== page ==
Post your personal definition of cognitive psychology. Then describe two important developments in the field of cognitive psychology beyond the use of neuroimaging. Finally, explain how the developments contribute to the field of psychology. Support your response using the Learning Resources and current research.

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Phrenologists in nineteenth-century Victorian England believed that aspects of a person—such as weight, temperament, and organ function—represented themselves as bumps on the head. By fingering the ridges on the skulls of individuals, practitioners believed that they could make determinations about any number of somatic and psychological qualities. Humans have long sought to understand how the brain functions to create the self—how it “knows.” This search has evolved into today’s study of cognition.

Long dismissed by the scientific community, the pseudoscience of phrenology gave way to a twentieth-century understanding of neurological function as a general mystery that science had yet to solve. This belief persisted into the 1990s, until advances in technology and theory development brought about an exponential increase in neurologists’ understanding of cognitive processes.

With the advent of imaging technology, neurologists, psychologists, and even laypersons have access to “pictures of the mind.” When bolstered by theory and research, these images expand our awareness of the ways in which the brain helps us to think, feel, and act (Cacioppo, Berntson, & Nusbaum, 2008).

For this Discussion, consider your definition of cognitive psychology. Think about developments in the field, and contributions that they have made.

Cacioppo, J. T., Berntson, C. G., & Nusbaum, H. C. (2008). Neuroimaging as a new tool in the toolbox of psychological science. Current Directions in Psychological Science, 17(2), 62–67.

With these thoughts in mind:


Post your personal definition of cognitive psychology. Then describe two important developments in the field of cognitive psychology beyond the use of neuroimaging. Finally, explain how the developments contribute to the field of psychology. Support your response using the Learning Resources and current research.

Be sure to support your postings and responses with specific references to the Learning Resources.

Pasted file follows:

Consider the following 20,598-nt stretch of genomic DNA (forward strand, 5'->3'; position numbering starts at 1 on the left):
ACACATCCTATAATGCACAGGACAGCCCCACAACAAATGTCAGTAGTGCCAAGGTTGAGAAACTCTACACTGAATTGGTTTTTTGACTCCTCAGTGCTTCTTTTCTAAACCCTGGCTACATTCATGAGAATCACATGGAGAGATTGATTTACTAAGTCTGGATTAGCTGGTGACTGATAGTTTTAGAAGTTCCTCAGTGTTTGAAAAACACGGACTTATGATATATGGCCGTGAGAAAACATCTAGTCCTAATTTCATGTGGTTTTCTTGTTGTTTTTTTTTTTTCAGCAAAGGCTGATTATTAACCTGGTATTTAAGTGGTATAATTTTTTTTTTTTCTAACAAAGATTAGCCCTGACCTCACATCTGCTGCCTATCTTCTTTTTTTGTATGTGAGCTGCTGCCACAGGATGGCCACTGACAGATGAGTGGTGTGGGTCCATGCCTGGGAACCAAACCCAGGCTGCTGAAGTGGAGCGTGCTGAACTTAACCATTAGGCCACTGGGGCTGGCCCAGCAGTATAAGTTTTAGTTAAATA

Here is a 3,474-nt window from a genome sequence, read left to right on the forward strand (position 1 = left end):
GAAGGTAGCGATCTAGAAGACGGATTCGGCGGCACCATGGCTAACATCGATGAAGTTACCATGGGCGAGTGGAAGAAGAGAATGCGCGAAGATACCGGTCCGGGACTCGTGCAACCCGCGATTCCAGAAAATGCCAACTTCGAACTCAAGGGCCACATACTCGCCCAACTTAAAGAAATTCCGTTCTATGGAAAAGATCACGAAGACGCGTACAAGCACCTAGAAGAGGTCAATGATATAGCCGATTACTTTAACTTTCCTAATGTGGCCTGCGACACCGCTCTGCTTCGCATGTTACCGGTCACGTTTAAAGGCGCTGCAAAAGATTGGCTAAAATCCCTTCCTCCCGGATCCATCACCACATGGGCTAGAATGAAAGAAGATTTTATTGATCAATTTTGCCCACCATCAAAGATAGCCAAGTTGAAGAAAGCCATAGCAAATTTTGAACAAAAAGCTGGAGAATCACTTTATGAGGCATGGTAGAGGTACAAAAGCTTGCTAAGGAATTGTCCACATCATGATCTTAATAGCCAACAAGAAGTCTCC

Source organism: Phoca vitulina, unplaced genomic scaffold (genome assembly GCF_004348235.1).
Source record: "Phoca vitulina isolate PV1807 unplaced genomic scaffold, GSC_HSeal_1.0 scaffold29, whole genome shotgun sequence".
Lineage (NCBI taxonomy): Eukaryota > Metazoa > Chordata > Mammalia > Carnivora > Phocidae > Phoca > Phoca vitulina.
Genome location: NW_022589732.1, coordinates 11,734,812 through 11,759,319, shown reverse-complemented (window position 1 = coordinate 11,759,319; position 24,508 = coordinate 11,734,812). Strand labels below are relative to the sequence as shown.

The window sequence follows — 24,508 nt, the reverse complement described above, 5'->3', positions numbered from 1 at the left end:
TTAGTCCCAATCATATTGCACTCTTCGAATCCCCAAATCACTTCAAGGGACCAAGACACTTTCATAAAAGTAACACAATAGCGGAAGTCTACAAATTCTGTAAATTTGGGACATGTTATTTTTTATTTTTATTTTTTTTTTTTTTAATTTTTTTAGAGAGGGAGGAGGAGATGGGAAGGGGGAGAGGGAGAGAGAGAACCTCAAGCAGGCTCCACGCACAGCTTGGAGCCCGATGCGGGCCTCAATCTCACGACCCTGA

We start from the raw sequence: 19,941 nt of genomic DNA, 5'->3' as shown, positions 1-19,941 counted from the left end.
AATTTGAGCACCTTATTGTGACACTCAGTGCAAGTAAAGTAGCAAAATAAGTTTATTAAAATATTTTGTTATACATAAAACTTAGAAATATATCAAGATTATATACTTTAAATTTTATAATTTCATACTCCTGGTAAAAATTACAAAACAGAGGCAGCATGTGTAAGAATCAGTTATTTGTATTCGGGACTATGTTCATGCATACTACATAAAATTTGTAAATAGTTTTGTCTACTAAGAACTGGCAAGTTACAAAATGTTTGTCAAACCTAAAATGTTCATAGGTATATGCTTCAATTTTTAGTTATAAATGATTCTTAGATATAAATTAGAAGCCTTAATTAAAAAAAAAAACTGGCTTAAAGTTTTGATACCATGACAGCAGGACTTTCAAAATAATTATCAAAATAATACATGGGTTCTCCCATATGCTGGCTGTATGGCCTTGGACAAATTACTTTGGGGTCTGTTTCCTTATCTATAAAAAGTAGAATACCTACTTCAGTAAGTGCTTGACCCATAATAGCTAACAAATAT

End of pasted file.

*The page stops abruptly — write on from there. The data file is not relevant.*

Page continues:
PSYC 6238 Cognitive and Affective Bases of Behavior “Cognitive Psychology/Neuroscience” Program Transcript [MUSIC PLAYING] NARRATOR: Dr. Bob Sternberg, Sternberg one of the preeminent cognitive psychologists here and abroad, introduces this course in cognitive psychology. In doing so, he touches on a variety of topics, the history of the field, and the relevance of cognitive psychology to everyday life. BOB STERNBERG: First of all, I would like to welcome you all to the study of cognitive psychology. We all study cognitive psychology for different reasons. In my own case, I got interested in cognitive psychology when I was a young child and I did poorly on IQ tests and decided I really want to understand why I do so poorly on IQ tests. And as a result of that, I’ve spend much of my life studying human thinking and intelligence. Cognitive psychology is the study of the mental processes and representations people use when they think. So it looks into things like how do people visualize, how do people understand information, how do people perceive. Cognitive psychology uses different kinds of techniques in order to address these questions. So for example, it uses experiments, it uses interviews, it uses biological analyses where people study the brain, and questionnaires. And the basic idea is that by using different methods, you can converge on a single research question. So that ideally what you want to find is that all of these different methods give you the same answers. And you get more confidence in your answers because the different methods all led to the same ones. So an example would be in our own studies of intelligence, what we try to understand is what intelligence is. But how do you really know what intelligence is? So what we’ll do for example, is we’ll give people psychometric tests that measure different kinds of skills. And then we’ll do statistical analysis of the individual differences on those tests in order to understand what the underlying mental abilities are. But we’ll also do reaction time experiments where we try to identify abilities by having people solve cognitive problems. And then we time them for how quickly they can answer different kinds of problems. But at the same time, we’ll also go into a variety of countries and cultures. We’ve studied intelligence in five continents around the world. And we’ll look at the ©2012 Laureate Education, Inc. 1 performance of people in different cultures to see whether they all seem to use the same kinds of abilities. And at the same time, we’ll ask people around the world what do you think intelligence is? In other words, we’re looking through questionnaires at their implicit theories to see whether what they believe corresponds to what the test results show. And at the same time, collaborators will do studies of the brain and try to understand whether we can actually identify parts of the brain that correspond in function to the same processes we isolated with these other methods. So the idea in cognitive psychology is you can take a set of questions and use a variety of methods in order to converge on a single solution. In early times, there was no cognitive psychology. There were two fields, philosophy and biology. And philosophers like Aristotle and biologists like Helmholtz studied cognitive questions. So when then did cognitive psychology begins as a field? Most people trace the origins of the field back to the late 1950s or early 1960s when it was a result of you might say rebellion against behaviorism. In the 1930s, 1940s, and even 1950s, many psychologists were very much under the sway of people like John Watson and BF Skinner, who believed that you should not study internal mental processes. But you should only study external behavior and how its related to or controlled by situations. So for example, you might actually study rats and look at how they respond to different kinds of rewards. In the 1950s and ’60s, people like Herbert Simon and Allen Newell at Carnegie Mellon University and George Miller at Harvard University more or less independently said the problem with this is we’re not really learning anything about how people think, how they process information. So they effected a revolution in psychology and became the first psychologists to study these internal mental processes. Today, many psychologists all over the world are studying the same kinds of things that George Miller, Herbert and an Allen Newell started studying in the late ’50s and ’60s. There’s one other thing I might add about the history of cognitive psychology. And that is that much of our history can actually be traced to the work of a linguist, namely Noam Chomsky. Noam Chomsky wrote a review of BF Skinner’s book, Verbal Behavior. And in it he showed that little children could not possibly learn language simply by imitating the language of their parents. And the reason was that they came up with original language that they’d heard. So they weren’t just imitating. This realization by Chomsky prompted much of the later work of cognitive ©2012 Laureate Education, Inc. 2 psychologists in trying to understand how infants and children could generate creative language processes. So one question people ask is how and why are cognitive psychology relevant in people’s everyday lives? Elizabeth Loftus, when she was at the University of Washington, would show people films. For example, they might see a red Datsun going along. And then it reaches say a yield sign. And maybe something happens. Maybe there’s an accident or it doesn’t yield. It doesn’t really matter what. But then later, they’re tested. And they’re asked the question for example, what happened when that red Datsun reached the stop sign? And then they answer the question. And after the prime with stop sign, which is not what they saw, they saw a yield sign, they come to believe that they saw the red Datsun at a stop sign. So it’s very easy to change people’s memories. And Loftus now has testified in many trials, pointing out that what we used to believe, which is that eyewitness testimony is an extremely reliable source of information. At one, time the courts would believe that eyewitness testimony was the acid test of what really happened. She shows that in fact, eyewitness testimony isn’t very reliable at all. So let’s consider a related example, which is work by Henry Roediger at the University of Washington. And this builds on earlier work by James Deese. And the idea here is that you give people lists of words to remember. And some of these lists, they contain a number of terms pertaining to sleep. They might be words like dream, nightime rest, quiet, nightmare. So there are a lot of sleep-based words. And then later, you’re given a recognition test. And you’re asked, which of these words did you see and which ones didn’t you see? An interesting finding is that when they see the word “sleep,” they’re very likely to say they saw it. The problem is they never saw the word sleep. They saw the words that were related to sleep. And interestingly, they are more likely to say, these are the word sleep which is sort of a prototype or central concept of what they saw, than they are to say that they saw the words they actually saw. So simply being primed and reminded of related words can make you believe you saw or heard something that in fact you were never exposed to. These are two examples of how cognitive psychology is relevant in our everyday lives and has made a major difference to the court system in the United States. Today in many trials, you’ll find psychologists testifying in terms of just how good memory is in eyewitness testimony. ©2012 Laureate Education, Inc. 3 I want to just give one other example that might be relevant to every student’s life. And that is often when we study for tests, what we do is we just keep repeating material to ourselves in the hope that if we say it enough times, then we’ll remember it. I know I’ve done that many times when I’m trying to remember facts Endel Tulving, a great cognitive psychologist, when he was at the University of Toronto, did some very interesting work where he showed that if you have people just repeat things rather mindlessly, in fact they don’t learn it. So that what we would think would work, mindlessly repeating, doesn’t work at all. What you need to do to learn the material is to process or encode it more deeply so that you understand it. A key concept in cognitive psychology is the concept of learning. And the reason is that so much of our cognitive behavior is learned. Now, learning doesn’t always work the way you might think it does. So for example, let’s say you take an IQ test and there’s a test on learning on it. So for example, you might, on one of the tests, have to learn lists of numbers and then repeat them back. What psychologists have found is that most people will have a digit span, the number of digits they can remember, of maybe six, seven digits. And that would be fairly typical. So we might say, well our ability to learn is perhaps six or seven digits. Now Anders Ericsson and his colleagues, when they were at the University of Colorado, showed that in fact people’s ability to learn can be much greater than we think. So what they did is they took one college student who was studying at the University of Colorado and they asked the question, could we teach the student to learn much better? And so what they did is they gave a student a great deal of what’s sometimes called deliberate practice in digit span tasks. And as the college student spent more and more time learning how to learn, he realized, he was a runner, that he could chunk the numbers, and chunk is a term that goes back to George Miller early in the 1960s, he could check those numbers to be running times. And when he started chunking the numbers to be running times, he then could remember large, large numbers of digits, 70, 80, or whatever, so that his performance was increased easily ten-fold. The point is for all of us that we may think that we have trouble learning certain types of material. But using techniques from cognitive psychology, we often can greatly improve our learning. And this technique of chunking is one of the socalled mnemonic techniques that can help us. Another example that can help us is what’s called interactive visual imagery. So for example, if you’re trying to learn a set of words or a set of concepts, visualize, ©2012 Laureate Education, Inc. 4 imagine something about them. So for example, if you had to learn all oh, the words Kansas, lightning, boy, umbrella, you just might imagine a boy holding an umbrella while there’s lightning overhead, and all of this takes place on a map of Kansas. But the idea is that by combining the terms into an exciting visual interactive image, you can greatly increase your learning. So the point here is that learning is a key to cognitive psychology and practically speaking, we can very substantially increase our own ability to learn. Cognitive psychologists often collaborate with different kinds of psychologists or even people in other fields in order to study the phenomenon in which they’re interested. And that has become more and more true in recent years. An interesting example is a concept called emotional intelligence, which is essentially your ability to understand and regulate your emotions. In the past, there would have been people studying emotions, who would have been emotion or personality researchers, and then there would be a different group of people studying cognition or intelligence and those might be cognitive psychologists, and that rarely worked together. But what this example shows is how much more productive it was when the cognition people combined with the personality and emotions people in order jointly, to study this concept. So today, many people use this construct of emotional intelligence, which was introduced by John Mayer and Peter Salovey, and later popularized by Dan Goleman. And the idea here is that you can actually test emotional intelligence using techniques that draw both upon cognitive psychology and emotion psychology. So for example, you might show people faces is like [FACIAL GESTURE] or [FACIAL GESTURE]. And when they see the faces, they would be asked what emotion this expressed. Or they might hear a tone of voice like this. And then they would have to describe what kind of emotion that tone of voice expresses. But the interesting thing here is that if you didn’t have the combination of approaches, you would never even think to ask and answer such an interesting question about how cognition and emotion interact. An example of a collaboration among cognitive psychologists with others is a study we did in the island of Jamaica. And we worked with biologists, medical doctors, anthropologists, and local educators on the question of what is the effect of parasitic illnesses on people’s cognitive functioning? And what motivated this research was a finding, the kids who were ill with things like, we were studying whipworm, but it could be malaria or it could be another disease. Why is it that they do worse in school than kids who don’t have these diseases? ©2012 Laureate Education, Inc. 5 And our suspicion was that if you have a parasitic illness, in the long run it can impair not only your physical functioning, but your cognitive functioning. And in the end, physical and cognitive functioning are very related, so you would have expected as much. So what we did is we worked with this whole team of people. And we collected samples from the individuals so that we could determine the extent to which they were parasitically infected. And what we found is that children with high loads of parasites, these are intestinal parasites that can cause serious health problems, performed more poorly on tests of cognitive functioning. And there’s an important implication for us all to understand. And that is, when we give cognitive tests, including tests in school, it could be SATs or achievement tests, we often don’t even bother to ask someone how well do you feel today? Are you sick? And what our study, and other studies as well show, is that when people are ill, their cognitive functioning decreases. I remember that the very first time I took the SAT, it was my first day out after six weeks at home for mononucleosis. And unsurprisingly, I didn’t do all that great on the first time I take the SAT. So it’s really important for us to understand people’s physical health before we draw conclusions about their cognitive functioning. Another example of collaboration is cognition in older people. Many studies show that as people grow older, certain aspects of cognitive functioning decline. And so the question some psychologists have asked is how much does your cognitive functioning decline with age? But it turns out that that’s not the best question to ask. The best question to ask is how does your cognitive functioning decline as a function to how near you are to death? And the reason for that is when people get nearer to death, what studies show, their cognitive functioning starts to decline because the physical illness affects their cognitive functioning, just as happened in Jamaica. So by studying physical health and its relation to cognition, we have a much better idea of what goes on in a person’s brain, than if we just asked the question, what is the relation of age to cognition. To summarize, cognitive psychology is the study of mental representation and the processes that act on those representations. As you go through your study of cognitive psychology, you’ll be studying a wide range of kinds of processes and representations. You’ll be studying things like perception and learning and memory and concept formation. But the main thing I’d like you to remember is that as you delve into the theory and research, very much of what you study can be immediately applied to your ©2012 Laureate Education, Inc. 6 life and the lives of others. So constantly asking yourself the question, how can I use this information to make a difference to my life and the lives of other people about whom I care? © 2012 Laureate Education, Inc. ©2012 Laureate Education, Inc. 7 Introduction Welcome to the Interactive Brain! Throughout this course, you access the interactive diagram as a means to explore new concepts in a concrete manner. The diagram illustrates physical aspects of perception, attention, memory, decision-making, problem solving, and other cognitive processes examined in this course. Explore the brain with your mouse for a deeper look at the inner workings of the brain Week 1: Lobes of the Brain Occipital Lobe The occipital lobe is specialized for vision. Cortical areas involved in the processing and recognition of visual images are located here. Parietal Lobe The parietal lobe contains the somatosensory cortex as well as cortical areas involved in visualspatial processing and visual attention. Temporal Lobe The temporal lobe includes cortical areas essential for visual object recognition and categorization, as well as the auditory cortex, and areas related to language comprehension. Frontal Lobe The frontal lobe is the seat of the motor cortex as well as higher cognitive functions such as working memory, language production, decision making, and planning. Week 2: Perception & Attention Primary Visual Cortex Neurons in the primary visual cortex represent the features of visual images. Individual neurons are activated by specific colors, stimulus edges of a particular orientation, or direction of motion. The visual cortex represents a map of the visual scene. Primary Somatosensory Cortex The primary somatosensory cortex is activated by touch. It contains a precise map of the body laid across the surface of the cortex with the legs at the midline (top of the picture) and the face in the ventral surface of the brain (bottom part in the picture). Primary Auditory Cortex Neurons in the primary auditory cortex decompose sounds based on their frequencies; individual neurons are activated by high or low tones. Posterior Parietal Cortex The posterior parietal cortex, particularly of the right brain hemisphere, is specialized for the guidance of attention. Visual Association Cortex Activity of neurons in the visual association cortex is powerfully modulated depending on where attention is focused, the object being attended, or features being attended. Multimodal Association Cortex Neurons in the multimodal association cortex extract and represent more complex features of stimuli, including combined information from multiple senses. Week 3: Short-Term Memory Posterior Parietal Cortex Neurons in the posterior parietal cortex are active during the maintenance of spatial information in working memory. Inferior Temporal Cortex Neurons in the inferior temporal cortex are active during the maintenance of object information in working memory. Prefrontal Cortex The prefrontal cortex is the most critical area in working memory. Damage to this area of the brain (or its connections with the posterior parietal and inferior temporal cortex) produces devastating deficits in working memory. Week 4: Long-Term Memory Hippocampus The hippocampus and adjacent cortical areas making up the medial temporal lobe are essential for the storage of new long-term, declarative memories. Damage to this area can cause anterograde amnesia, preserving already stored memories but making it impossible to store new ones. Association Cortex Once successfully stored, long-term declarative memories remain stored in a distributed fashion, throughout the association cortex. Week 5: Long-Term Memory Hippocampus The hippocampus and adjacent cortical areas making up the medial temporal lobe are essential for the storage of new long-term, declarative memories. Damage to this area can cause anterograde a …